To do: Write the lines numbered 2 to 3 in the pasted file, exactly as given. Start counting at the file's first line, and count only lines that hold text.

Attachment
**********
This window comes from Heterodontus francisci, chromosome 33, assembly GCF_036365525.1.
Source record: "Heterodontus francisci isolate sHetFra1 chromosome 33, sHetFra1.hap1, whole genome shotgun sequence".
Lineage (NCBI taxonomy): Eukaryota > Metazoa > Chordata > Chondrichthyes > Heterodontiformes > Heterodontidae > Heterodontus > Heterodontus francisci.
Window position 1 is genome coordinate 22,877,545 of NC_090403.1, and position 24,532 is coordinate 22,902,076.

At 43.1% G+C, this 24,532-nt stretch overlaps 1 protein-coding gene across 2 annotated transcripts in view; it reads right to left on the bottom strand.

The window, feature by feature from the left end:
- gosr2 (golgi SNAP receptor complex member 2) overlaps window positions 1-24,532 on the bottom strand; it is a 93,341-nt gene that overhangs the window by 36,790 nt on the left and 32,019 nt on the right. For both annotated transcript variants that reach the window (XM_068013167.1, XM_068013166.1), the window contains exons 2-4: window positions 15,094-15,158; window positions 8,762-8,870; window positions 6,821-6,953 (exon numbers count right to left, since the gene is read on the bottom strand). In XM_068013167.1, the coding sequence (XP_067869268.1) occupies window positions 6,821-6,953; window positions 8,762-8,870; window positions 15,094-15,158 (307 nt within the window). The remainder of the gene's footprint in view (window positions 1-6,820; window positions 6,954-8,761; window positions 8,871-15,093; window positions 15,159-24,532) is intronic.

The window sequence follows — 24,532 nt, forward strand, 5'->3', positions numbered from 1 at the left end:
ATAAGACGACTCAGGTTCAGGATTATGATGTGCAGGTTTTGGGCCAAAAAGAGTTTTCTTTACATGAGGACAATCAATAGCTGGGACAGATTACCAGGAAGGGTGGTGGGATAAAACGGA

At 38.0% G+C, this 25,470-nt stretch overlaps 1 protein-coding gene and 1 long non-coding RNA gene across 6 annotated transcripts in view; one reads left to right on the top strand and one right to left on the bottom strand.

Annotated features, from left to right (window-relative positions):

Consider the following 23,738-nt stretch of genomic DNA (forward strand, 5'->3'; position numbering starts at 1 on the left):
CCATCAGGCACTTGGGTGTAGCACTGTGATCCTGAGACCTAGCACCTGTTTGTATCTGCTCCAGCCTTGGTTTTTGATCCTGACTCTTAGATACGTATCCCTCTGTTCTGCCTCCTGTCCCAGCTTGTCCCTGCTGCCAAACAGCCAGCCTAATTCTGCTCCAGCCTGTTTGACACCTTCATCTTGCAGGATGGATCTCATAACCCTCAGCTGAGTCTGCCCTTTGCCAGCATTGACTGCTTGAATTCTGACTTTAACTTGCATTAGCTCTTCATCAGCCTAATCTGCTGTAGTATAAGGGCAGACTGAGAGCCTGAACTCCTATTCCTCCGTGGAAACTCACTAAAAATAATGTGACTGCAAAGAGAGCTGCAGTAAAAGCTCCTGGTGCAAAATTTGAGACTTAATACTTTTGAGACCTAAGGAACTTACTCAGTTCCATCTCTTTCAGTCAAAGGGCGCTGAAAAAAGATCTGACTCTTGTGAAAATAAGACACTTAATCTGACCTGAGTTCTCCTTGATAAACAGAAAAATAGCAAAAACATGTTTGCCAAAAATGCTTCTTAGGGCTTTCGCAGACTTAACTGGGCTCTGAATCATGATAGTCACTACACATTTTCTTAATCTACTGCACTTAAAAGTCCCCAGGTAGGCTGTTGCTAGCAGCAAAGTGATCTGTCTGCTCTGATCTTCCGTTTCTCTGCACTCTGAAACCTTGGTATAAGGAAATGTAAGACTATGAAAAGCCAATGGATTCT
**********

Source record: "Heterodontus francisci isolate sHetFra1 chromosome 33, sHetFra1.hap1, whole genome shotgun sequence".
Lineage (NCBI taxonomy): Eukaryota > Metazoa > Chordata > Chondrichthyes > Heterodontiformes > Heterodontidae > Heterodontus > Heterodontus francisci.